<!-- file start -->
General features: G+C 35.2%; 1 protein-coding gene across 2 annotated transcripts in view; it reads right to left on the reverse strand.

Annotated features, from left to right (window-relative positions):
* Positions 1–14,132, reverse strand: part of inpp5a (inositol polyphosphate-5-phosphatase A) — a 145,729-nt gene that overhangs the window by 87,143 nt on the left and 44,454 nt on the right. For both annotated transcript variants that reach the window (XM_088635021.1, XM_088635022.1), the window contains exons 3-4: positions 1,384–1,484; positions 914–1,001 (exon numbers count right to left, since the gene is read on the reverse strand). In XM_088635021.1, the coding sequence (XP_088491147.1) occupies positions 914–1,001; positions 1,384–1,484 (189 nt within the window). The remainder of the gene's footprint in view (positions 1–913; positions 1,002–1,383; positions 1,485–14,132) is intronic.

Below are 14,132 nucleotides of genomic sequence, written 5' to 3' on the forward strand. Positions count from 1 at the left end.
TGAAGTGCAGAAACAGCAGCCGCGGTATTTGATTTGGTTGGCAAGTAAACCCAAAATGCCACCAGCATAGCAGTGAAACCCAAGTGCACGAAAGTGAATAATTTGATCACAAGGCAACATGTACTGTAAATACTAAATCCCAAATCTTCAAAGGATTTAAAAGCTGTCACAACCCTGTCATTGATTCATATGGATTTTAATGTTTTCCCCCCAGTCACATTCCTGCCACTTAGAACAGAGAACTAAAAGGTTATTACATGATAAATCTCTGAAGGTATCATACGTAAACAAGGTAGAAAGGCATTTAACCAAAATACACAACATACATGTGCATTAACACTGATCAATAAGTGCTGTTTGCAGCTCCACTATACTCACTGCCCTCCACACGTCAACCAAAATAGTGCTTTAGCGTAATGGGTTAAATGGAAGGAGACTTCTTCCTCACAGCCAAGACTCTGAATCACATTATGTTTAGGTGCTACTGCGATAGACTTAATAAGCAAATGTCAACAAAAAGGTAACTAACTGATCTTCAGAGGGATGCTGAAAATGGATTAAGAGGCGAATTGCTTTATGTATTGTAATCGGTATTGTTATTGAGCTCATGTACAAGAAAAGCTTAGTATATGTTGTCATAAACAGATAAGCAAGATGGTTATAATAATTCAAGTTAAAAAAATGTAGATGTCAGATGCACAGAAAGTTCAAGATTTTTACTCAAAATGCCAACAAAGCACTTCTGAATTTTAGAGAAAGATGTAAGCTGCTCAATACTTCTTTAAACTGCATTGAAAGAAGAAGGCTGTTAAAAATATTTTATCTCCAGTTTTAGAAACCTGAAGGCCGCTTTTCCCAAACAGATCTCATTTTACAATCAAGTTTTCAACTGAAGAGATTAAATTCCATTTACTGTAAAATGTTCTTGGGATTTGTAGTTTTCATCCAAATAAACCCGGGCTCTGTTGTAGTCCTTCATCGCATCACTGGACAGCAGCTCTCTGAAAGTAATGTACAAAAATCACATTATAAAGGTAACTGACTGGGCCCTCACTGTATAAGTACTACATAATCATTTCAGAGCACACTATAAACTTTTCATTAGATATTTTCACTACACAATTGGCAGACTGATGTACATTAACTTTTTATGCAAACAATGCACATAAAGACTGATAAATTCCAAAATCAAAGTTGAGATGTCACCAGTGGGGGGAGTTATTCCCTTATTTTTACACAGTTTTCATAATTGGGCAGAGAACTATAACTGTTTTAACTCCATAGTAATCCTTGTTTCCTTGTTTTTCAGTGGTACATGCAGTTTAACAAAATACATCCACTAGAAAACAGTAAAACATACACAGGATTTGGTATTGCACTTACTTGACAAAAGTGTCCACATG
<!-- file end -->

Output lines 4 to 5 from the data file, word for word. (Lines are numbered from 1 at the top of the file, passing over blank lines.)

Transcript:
Below are 14,132 nucleotides of genomic sequence, written 5' to 3' on the forward strand. Positions count from 1 at the left end.
TGAAGTGCAGAAACAGCAGCCGCGGTATTTGATTTGGTTGGCAAGTAAACCCAAAATGCCACCAGCATAGCAGTGAAACCCAAGTGCACGAAAGTGAATAATTTGATCACAAGGCAACATGTACTGTAAATACTAAATCCCAAATCTTCAAAGGATTTAAAAGCTGTCACAACCCTGTCATTGATTCATATGGATTTTAATGTTTTCCCCCCAGTCACATTCCTGCCACTTAGAACAGAGAACTAAAAGGTTATTACATGATAAATCTCTGAAGGTATCATACGTAAACAAGGTAGAAAGGCATTTAACCAAAATACACAACATACATGTGCATTAACACTGATCAATAAGTGCTGTTTGCAGCTCCACTATACTCACTGCCCTCCACACGTCAACCAAAATAGTGCTTTAGCGTAATGGGTTAAATGGAAGGAGACTTCTTCCTCACAGCCAAGACTCTGAATCACATTATGTTTAGGTGCTACTGCGATAGACTTAATAAGCAAATGTCAACAAAAAGGTAACTAACTGATCTTCAGAGGGATGCTGAAAATGGATTAAGAGGCGAATTGCTTTATGTATTGTAATCGGTATTGTTATTGAGCTCATGTACAAGAAAAGCTTAGTATATGTTGTCATAAACAGATAAGCAAGATGGTTATAATAATTCAAGTTAAAAAAATGTAGATGTCAGATGCACAGAAAGTTCAAGATTTTTACTCAAAATGCCAACAAAGCACTTCTGAATTTTAGAGAAAGATGTAAGCTGCTCAATACTTCTTTAAACTGCATTGAAAGAAGAAGGCTGTTAAAAATATTTTATCTCCAGTTTTAGAAACCTGAAGGCCGCTTTTCCCAAACAGATCTCATTTTACAATCAAGTTTTCAACTGAAGAGATTAAATTCCATTTACTGTAAAATGTTCTTGGGATTTGTAGTTTTCATCCAAATAAACCCGGGCTCTGTTGTAGTCCTTCATCGCATCACTGGACAGCAGCTCTCTGAAAGTAATGTACAAAAATCACATTATAAAGGTAACTGACTGGGCCCTCACTGTATAAGTACTACATAATCATTTCAGAGCACACTATAAACTTTTCATTAGATATTTTCACTACACAATTGGCAGACTGATGTACATTAACTTTTTATGCAAACAATGCACATAAAGACTGATAAATTCCAAAATCAAAGTTGAGATGTCACCAGTGGGGGGAGTTATTCCCTTATTTTTACACAGTTTTCATAATTGGGCAGAGAACTATAACTGTTTTAACTCCATAGTAATCCTTGTTTCCTTGTTTTTCAGTGGTACATGCAGTTTAACAAAATACATCCACTAGAAAACAGTAAAACATACACAGGATTTGGTATTGCACTTACTTGACAAAAGTGTCCACATG